Poor sleep in middle-aged women is not associated with menopause per se

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Abstract

Whether sleep problems of menopausal women are associated with vasomotor symptoms and/or changes in estrogen levels associated with menopause or age-related changes in sleep architecture is unclear. This study aimed to determine if poor sleep in middle-aged women is correlated with menopause. This study recruited women seeking care for the first time at the menopause outpatient department of our hospital. Inclusion criteria were an age ≥40 years, not taking any medications for menopausal symptoms, and no sleeping problems or depression. Patients were assessed with the Pittsburgh Sleep Quality Index (PSQI), modified Kupperman Index (KI), and Menopause Rating Scale (MRS). A PSQI score of <7 indicated no sleep disorder and ≥7 indicated a sleep disorder. Blood specimens were analyzed for follicle-stimulating hormone and estradiol levels. A total of 244 women were included in the study; 103 (42.2%) were identified as having a sleep disorder and 141 as not having one. In addition, 156 (64%) women were postmenopausal and 88 (36%) were not menopausal. Follicle-stimulating hormone and estradiol levels were similar between the groups. Patients with a sleep disorder had a significantly higher total modified KI score and total MRS score (both, P<0.001) compared with those without a sleep disorder. Correlations of the PSQI total score with the KI and MRS were similar in menopausal and non-menopausal women. These results do not support that menopause per se specifically contributes to sleep problems.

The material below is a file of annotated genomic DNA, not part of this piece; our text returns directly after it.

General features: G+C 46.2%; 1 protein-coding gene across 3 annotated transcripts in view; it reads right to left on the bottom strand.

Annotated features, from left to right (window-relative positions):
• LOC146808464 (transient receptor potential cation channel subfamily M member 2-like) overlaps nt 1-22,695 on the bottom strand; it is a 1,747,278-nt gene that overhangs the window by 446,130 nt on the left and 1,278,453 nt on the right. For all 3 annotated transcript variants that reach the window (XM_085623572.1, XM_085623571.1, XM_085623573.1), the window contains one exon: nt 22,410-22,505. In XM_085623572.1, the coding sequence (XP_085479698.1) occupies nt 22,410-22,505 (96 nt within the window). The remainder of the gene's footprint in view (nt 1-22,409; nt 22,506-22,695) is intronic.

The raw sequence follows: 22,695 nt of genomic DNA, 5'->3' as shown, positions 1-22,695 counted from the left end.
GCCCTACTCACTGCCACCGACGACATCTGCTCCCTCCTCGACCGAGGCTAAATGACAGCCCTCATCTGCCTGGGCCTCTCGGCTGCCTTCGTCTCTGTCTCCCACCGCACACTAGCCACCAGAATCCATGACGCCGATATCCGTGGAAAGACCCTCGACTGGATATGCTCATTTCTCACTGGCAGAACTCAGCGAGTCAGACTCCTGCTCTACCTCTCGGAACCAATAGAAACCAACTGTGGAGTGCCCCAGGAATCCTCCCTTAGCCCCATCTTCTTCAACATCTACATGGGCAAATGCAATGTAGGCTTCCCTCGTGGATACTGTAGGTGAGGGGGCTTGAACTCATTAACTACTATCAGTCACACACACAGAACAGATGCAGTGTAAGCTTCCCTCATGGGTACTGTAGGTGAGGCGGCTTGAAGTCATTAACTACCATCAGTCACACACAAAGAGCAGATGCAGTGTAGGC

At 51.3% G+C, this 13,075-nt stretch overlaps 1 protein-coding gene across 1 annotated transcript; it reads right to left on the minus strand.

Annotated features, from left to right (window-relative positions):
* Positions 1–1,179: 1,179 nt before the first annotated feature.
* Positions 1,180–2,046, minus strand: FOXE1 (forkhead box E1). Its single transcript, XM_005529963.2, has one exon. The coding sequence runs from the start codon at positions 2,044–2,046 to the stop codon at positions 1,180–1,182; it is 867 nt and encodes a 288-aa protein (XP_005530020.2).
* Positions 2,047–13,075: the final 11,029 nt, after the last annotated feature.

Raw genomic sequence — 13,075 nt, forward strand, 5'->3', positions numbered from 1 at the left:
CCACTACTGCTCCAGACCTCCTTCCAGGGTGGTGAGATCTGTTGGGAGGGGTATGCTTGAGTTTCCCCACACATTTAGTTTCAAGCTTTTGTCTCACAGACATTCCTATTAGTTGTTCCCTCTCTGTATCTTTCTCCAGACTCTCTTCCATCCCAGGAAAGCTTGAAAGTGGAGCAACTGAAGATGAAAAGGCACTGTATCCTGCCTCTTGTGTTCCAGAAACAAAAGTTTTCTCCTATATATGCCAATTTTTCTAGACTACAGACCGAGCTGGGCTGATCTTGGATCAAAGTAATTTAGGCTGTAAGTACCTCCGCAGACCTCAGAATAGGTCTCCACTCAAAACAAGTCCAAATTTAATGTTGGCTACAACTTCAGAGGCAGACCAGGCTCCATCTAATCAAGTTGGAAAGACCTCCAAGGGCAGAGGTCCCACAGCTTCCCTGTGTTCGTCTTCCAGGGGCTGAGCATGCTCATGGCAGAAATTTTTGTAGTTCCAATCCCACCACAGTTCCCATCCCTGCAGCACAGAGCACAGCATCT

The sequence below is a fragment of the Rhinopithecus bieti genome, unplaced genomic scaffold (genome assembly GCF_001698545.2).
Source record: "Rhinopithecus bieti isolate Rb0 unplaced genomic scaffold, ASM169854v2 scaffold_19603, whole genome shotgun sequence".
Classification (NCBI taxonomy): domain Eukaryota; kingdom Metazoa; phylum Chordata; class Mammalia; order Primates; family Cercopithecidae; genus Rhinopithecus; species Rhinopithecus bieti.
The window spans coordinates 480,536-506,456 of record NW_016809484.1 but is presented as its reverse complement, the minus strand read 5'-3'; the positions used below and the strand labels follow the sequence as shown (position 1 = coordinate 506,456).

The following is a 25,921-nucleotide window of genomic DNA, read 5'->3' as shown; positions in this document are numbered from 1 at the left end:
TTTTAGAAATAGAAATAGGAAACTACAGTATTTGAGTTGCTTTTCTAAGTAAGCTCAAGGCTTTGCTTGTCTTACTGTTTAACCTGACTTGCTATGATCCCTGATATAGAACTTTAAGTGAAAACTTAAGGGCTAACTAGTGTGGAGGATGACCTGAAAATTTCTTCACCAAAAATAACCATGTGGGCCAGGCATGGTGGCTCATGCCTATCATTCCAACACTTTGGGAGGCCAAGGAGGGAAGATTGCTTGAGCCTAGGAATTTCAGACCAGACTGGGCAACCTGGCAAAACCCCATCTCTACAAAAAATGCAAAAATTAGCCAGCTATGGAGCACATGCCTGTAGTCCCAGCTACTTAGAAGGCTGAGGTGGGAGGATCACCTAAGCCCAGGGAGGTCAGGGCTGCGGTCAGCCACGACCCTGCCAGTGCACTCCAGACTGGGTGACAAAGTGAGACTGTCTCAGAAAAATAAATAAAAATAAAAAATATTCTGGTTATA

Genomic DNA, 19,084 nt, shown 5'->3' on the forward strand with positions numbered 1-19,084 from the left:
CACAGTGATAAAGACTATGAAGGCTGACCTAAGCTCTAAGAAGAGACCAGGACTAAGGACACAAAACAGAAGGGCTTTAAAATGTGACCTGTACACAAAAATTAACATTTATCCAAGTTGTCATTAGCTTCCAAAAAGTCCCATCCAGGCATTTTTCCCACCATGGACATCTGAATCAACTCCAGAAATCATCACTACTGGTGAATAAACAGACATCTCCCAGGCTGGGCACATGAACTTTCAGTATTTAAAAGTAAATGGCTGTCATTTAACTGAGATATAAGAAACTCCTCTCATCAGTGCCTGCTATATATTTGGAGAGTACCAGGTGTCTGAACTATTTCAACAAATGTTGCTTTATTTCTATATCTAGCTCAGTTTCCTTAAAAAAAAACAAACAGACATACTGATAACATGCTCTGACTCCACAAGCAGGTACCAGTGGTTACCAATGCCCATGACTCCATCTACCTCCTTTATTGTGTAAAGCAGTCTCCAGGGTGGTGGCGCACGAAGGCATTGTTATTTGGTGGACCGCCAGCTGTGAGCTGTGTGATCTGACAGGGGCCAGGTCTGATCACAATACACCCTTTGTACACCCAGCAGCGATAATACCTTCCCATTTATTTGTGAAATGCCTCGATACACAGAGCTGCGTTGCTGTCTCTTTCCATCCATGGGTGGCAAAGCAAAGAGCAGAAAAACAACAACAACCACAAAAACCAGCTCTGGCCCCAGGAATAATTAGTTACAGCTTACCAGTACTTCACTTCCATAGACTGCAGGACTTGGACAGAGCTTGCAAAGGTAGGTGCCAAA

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APA

Tao, M. F., Sun, D. M., Shao, H. F., Li, C. B., & Teng, Y. C. (2016). Poor sleep in middle-aged women is not associated with menopause per se. Brazilian Journal of Medical and Biological Research, 49(1). https://doi.org/10.1590/1414-431X20154718

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